Game Boy Camera: Nintendo’s Surreal & Fun ’90s Peripheral

Nintendo Game Boy Camera
Selfie time.

Back in 1998, Nintendo released a peripheral for its wildly popular Game Boy handheld console—a camera add on.

This being before mobile phones took off, it was an ingenious and fun little thing that seemingly inspired a bunch of modern smartphone crazes.

History of the Game Boy Camera

Nintendo has always been keen to encourage creativity amongst its fanbase.

The company’s leading creative genius, Shigeru Miyamoto, has said as a game designer he provides the tools for gamers to go off and direct their experiences.

As playing games is a creative and intellectual experience (a lot of the time, anyway). You have to think your way around situations constantly.

The 64DD (which only ever came out in Japan) was trying similar things, but this simple concept managed to catch the public’s imagination.

With 1998’s Game Boy Camera, Nintendo went all prescient on us and launched a device that encouraged selfies and other tomfoolery.

Designed by Hirokazu Tanaka, Nintendo’s head honchos weren’t exactly impressed to begin with. But after some persuasion, they got behind the thing.

Functioning as a digital camera, you can take pictures of yourself with it. Then jam the pictures into a selection of in-camera games.

With the pictures you take, you can also add stamps and silly cartoon icons all over them.

Sound familiar with other stuff these days? Snapchat? Emojis? Instagram? We didn’t think much of it in 1998, but this thing was tapping into modern crazes decades back!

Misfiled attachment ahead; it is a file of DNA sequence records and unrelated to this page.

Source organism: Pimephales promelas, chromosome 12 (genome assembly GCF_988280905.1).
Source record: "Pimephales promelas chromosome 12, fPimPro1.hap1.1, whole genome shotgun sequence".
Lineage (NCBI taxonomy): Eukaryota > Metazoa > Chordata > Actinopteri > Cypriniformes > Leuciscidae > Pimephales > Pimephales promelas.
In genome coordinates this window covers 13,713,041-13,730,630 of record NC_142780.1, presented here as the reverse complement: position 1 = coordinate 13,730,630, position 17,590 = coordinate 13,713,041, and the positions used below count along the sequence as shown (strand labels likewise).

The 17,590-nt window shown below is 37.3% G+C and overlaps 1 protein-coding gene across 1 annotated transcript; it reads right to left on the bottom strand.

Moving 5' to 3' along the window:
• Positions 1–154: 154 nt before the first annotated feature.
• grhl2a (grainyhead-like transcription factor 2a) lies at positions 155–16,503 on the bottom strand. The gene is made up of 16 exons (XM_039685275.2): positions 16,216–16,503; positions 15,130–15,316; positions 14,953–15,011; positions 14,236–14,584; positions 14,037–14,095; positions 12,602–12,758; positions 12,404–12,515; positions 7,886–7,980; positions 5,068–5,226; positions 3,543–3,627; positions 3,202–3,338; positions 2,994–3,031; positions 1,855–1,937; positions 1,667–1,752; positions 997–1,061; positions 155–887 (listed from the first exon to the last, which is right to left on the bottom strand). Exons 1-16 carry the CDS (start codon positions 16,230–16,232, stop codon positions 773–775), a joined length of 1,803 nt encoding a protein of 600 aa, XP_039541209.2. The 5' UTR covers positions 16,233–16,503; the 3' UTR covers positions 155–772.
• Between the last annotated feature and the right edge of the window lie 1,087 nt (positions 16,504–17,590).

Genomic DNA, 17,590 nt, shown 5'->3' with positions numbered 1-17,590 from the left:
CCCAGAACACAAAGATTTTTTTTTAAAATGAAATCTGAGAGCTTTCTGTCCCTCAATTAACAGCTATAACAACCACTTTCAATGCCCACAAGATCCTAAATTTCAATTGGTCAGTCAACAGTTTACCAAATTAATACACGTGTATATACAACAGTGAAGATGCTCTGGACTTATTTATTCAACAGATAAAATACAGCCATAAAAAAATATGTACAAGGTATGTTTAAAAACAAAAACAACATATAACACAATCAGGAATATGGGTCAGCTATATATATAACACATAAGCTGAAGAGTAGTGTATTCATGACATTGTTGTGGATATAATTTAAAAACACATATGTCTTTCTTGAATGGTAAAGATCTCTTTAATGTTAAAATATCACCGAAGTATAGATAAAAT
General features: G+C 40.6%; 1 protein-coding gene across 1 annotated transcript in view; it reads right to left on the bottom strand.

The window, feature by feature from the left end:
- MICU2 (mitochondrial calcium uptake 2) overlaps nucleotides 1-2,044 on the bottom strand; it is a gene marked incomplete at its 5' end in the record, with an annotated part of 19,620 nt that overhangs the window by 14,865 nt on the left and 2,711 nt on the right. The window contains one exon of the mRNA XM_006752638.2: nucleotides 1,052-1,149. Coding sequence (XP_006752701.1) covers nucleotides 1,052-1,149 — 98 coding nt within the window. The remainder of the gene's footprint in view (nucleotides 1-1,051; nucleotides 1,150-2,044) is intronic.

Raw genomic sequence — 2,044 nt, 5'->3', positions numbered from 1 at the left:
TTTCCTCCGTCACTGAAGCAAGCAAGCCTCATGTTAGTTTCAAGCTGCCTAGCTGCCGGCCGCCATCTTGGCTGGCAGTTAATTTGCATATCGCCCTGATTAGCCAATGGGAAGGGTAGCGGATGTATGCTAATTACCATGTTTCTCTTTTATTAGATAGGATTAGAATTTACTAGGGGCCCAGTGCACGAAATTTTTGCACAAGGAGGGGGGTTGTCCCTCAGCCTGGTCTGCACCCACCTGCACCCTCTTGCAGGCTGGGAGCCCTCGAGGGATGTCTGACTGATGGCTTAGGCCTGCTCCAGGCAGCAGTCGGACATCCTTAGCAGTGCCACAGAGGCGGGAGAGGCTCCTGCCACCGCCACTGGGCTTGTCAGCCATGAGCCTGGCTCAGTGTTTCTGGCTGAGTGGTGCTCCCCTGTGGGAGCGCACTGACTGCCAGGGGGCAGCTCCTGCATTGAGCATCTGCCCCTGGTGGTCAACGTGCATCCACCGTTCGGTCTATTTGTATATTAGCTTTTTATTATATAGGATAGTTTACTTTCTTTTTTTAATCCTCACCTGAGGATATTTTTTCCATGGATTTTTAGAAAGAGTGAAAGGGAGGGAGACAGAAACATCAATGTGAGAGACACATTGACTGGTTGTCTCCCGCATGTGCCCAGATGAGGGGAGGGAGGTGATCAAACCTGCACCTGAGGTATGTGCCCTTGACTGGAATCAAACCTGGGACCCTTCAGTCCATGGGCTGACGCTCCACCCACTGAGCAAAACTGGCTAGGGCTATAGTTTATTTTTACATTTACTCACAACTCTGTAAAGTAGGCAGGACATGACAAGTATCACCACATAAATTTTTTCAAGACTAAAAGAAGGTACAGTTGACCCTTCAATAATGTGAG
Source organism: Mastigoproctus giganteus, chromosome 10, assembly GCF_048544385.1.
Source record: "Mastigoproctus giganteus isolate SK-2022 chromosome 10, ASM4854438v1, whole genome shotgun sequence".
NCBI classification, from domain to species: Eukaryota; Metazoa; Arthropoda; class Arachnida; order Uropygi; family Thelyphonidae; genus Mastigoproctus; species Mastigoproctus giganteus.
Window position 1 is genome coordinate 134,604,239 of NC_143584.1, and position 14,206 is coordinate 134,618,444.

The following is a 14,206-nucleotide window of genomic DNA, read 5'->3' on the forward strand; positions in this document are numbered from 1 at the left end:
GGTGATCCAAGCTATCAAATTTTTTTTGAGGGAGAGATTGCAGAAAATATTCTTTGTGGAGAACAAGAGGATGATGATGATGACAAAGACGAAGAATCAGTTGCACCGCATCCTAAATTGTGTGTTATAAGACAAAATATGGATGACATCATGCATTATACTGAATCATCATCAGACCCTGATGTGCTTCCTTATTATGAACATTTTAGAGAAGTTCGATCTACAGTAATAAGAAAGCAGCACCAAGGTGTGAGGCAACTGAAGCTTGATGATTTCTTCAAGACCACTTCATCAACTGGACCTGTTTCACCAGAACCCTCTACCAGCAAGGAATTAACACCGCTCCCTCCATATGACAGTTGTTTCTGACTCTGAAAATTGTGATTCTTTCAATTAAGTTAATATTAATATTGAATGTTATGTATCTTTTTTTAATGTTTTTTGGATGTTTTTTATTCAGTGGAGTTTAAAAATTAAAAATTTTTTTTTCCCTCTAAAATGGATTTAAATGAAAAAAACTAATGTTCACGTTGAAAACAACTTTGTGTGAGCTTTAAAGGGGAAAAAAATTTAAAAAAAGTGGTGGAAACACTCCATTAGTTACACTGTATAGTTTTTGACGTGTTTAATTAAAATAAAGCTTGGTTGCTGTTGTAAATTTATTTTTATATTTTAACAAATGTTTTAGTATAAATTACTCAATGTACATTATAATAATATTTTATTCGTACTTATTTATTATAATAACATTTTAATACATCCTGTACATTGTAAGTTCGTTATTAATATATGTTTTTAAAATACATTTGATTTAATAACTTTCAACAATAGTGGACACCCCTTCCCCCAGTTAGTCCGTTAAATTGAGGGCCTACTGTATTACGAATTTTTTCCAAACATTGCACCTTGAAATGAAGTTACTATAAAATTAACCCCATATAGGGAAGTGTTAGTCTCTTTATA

It was a good fun little device and we remember getting a bit addicted to it.

You slot the camera into the back of the Game Boy like a normal game cartridge. And you can swivel the bulbous camera on the top 180°.

You could also get a printer with the device and, yes, print off the images on thermal paper.

These came out as a little sticker, so you could bung your favourite pictures all over the place (such as on your forehead).

Bizarre 1990s commercials aside, the thing had a lot of fancy features:

  • Delay timer.
  • Time lapse.
  • Trick lenses (such as mirroring and scaling).
  • Montages.
  • Panoramas.
  • Combining images to make animations.

With room for an incredible 30 pictures, and focal distance of the lens at 20cm, this thing was cutting edge shizzles.

This beast was packing 640×480 resolution and an 8-bit colour capacity!

You also get a bunch of minigames you can impose pictures of yourself onto. If you want. These are:

  • Space Fever II (a standard space shooter).
  • Ball (a juggling game).
  • DJ (a kind of open-ended music game).
  • Run! Run! Run! (a very bizarre thing).

It’s a bit weird seeing your moronic face imposed on these things, to be honest, as you play along. But good fun when you’re a kid (or a grown up kid).

At the time, this was the world’s smallest digital camera. The technology may seem primitive now, but it was pretty incredible in 1998.

We remember trying to record us playing Goldeneye 007 using the Game Boy Camera and taking pictures of the game in action.

“The Game Boy could totally do Goldeneye!” Said our mate Phil.

All these years on, what we’re stressing here is this was a generation without the internet or smartphones.

Well, we had dial-up internet. But it was was slow and expensive. And mobile phones were around, but they were slow and expensive.

Basically, they were there. Just in their infancy. And our lives weren’t totally dominated by them.

Hey ho, the world moves on! But have the times really changed that much?

In 1998, Nintendo caused a selfie craze. Decades later, the first thing 99% of us do is wake up each morning and take a selfie. Who’s to blame? Vanity.


  1. I believe Rare had intended to use the Game Boy Camera to let players add their own face to use in Perfect Dark multiplayer, but…decided to not have people shooting at the faces of real people in a video game. Interesting idea though…

    Liked by 1 person

Dispense with some gibberish!

Fill in your details below or click an icon to log in: Logo

You are commenting using your account. Log Out /  Change )

Facebook photo

You are commenting using your Facebook account. Log Out /  Change )

Connecting to %s

This site uses Akismet to reduce spam. Learn how your comment data is processed.